Welcome to our new spotlight series, where we introduce you to some of the great authors on the SocialTalent learning platform. With more than 100 experts delivering high-quality content in all areas of workplace excellence, we are proud to have a faculty who are not only highly experienced in their respective fields, but also engage instructors from diverse backgrounds.
Today we’re going to meet the amazing Jessica Havens. As a DEI strategist and facilitator, Jessica takes a heart-centered approach to personal and organizational development. Her areas of expertise include transformative DEI training and facilitation, DEI equity audits, and coaching.
Q. Can you give us some background on your experience and history in this field?
I started my career 20 years ago in Chicago as a high school teacher with a passion for liberation. That work eventually evolved into school administration and additional education at the university level, focusing on identity, multiculturalism, community involvement and social justice. After receiving my master’s degree in Women’s and Gender Studies in 2012, with a major research focus on white racial identity development, I decided to shift gears and delve into organizational DEI work focused primarily on adults. I had no idea what I was getting into at the time, but here we are 11 years later!
A few years into my career as a DEI consultant, I landed a full-time job as a diversity and inclusion specialist for the second largest school district in Colorado. For three years, I worked with every level of the organization, from policy to public statements and advising district leaders. I learned so much about working with a wide range of stakeholders in a multi-layered, complex and politically diverse organization.
Jessica was a guest on our podcast! Watch her episode about transformational versus performative DEI leadership here:
After those three years, I returned to my freelance DEI work, empowered by a deeper understanding of organizational DEI work and the many challenges inherent in the process. One of the biggest insights was the need for a transformational approach to diversity, equity and inclusion, involving the full humanity of everyone involved. I saw time and time again that transactional approaches did not provide sufficient band-aids for gaping wounds and did not create lasting cultural changes in the organization.
My absolute favorite part of DEI work is training and facilitating, and I dare say I’m pretty good at it! I love helping people deepen their understanding of the ways identity, power, and privilege impact their lives and the lives of others, and how all of this plays out within an organization. My current work and focus includes: Facilitating DEI professional development for both employees and leadership, equity audits for small organizations and businesses, supporting the development of race-based affinity groups, and coaching newer DEI leaders.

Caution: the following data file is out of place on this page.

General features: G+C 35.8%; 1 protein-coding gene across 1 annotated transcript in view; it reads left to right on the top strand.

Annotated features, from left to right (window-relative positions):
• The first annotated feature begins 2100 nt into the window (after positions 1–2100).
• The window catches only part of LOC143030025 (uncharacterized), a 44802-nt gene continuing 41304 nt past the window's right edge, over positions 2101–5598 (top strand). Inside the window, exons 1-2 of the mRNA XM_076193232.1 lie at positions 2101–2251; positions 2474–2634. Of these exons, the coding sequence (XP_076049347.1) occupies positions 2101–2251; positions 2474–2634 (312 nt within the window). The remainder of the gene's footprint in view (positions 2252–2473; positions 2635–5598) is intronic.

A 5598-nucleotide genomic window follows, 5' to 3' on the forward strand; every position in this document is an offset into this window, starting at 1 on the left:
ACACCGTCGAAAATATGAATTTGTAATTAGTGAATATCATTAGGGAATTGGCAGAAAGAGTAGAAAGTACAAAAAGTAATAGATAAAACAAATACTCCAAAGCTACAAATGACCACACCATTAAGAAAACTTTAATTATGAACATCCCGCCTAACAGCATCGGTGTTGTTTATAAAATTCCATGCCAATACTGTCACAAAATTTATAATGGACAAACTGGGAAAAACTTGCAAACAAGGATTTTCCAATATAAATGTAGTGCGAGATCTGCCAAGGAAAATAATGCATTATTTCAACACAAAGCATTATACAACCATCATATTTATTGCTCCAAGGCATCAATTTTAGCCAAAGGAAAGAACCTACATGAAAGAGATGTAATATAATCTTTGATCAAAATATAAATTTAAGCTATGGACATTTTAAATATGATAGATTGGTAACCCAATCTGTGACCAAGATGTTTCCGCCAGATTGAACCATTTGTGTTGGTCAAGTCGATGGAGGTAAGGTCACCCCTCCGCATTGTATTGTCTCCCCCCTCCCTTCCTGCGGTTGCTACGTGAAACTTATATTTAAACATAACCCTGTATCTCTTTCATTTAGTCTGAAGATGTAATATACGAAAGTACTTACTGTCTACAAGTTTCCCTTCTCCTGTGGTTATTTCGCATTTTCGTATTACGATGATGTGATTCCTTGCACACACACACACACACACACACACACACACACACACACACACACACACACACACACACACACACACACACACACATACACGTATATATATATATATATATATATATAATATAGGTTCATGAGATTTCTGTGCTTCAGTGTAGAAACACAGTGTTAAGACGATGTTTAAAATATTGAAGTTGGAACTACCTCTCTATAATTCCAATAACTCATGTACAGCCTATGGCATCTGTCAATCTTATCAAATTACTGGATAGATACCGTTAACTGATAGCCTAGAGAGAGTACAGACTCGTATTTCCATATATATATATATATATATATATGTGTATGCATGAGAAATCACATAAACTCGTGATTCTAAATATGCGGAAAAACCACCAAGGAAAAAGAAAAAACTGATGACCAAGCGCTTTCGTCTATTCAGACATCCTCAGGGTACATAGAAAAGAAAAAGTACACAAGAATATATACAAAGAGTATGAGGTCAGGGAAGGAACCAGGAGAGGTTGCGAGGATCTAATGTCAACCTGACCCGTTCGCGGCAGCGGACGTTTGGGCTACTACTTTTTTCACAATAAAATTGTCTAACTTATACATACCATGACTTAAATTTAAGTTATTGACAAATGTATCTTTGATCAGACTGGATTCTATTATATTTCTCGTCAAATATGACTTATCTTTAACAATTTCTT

Q. Can you give us a detailed overview of what your content covers?
I created two courses for SocialTalent focused on an introduction to racial identity development for organizational leaders. In those courses I cover: racial identity development, the cycle of socialization, segregation, unconscious bias, meritocracy, systemic oppression and privilege, connections to the workplace, hiring with an equity lens, and a basic overview of what it means to lead from a racially conscious place.
Q. Why is this an important topic of study today?
I believe addressing equality has done that always has been a major topic of study, but it seems that now more than ever there is a real hunger (and urgent need) for change. The old ways in which our world and organizations have functioned will no longer serve us in the future. To transcend and transform the oppressive approaches and policies of the past, we must first understand them. If we can understand how we got here as a society, why we view ourselves and others in certain ways, and how we then emerge as leaders in an organization, this fuels a level of emotional and racial intelligence that is vital for the culture. and systems change.
“The wound is where the light enters.” -Rumi
Q. What do you hope students will gain from completing your missions?
I hope that students can make the connection between the material and their own lives. The more we can get people to connect topics around race and identity to their own lived experiences in a space of reflection, the more open they will be to others’ experiences that may differ from their own. I also hope that students gain a deeper understanding of how their personal experiences are also connected to larger systems, as opposed to isolated events. Most people don’t know what they don’t know. The more we can help people see the complex, messy big picture of all that is encapsulated under the banner of “DEI,” the more thoughtful and intentional leaders can be with their approach to culture and systems change.
Q. Where can people find you?
- My website: www.jessicahavens.com
- Youtube (for podcast style interviews): https://www.youtube.com/@jessicahavensDEI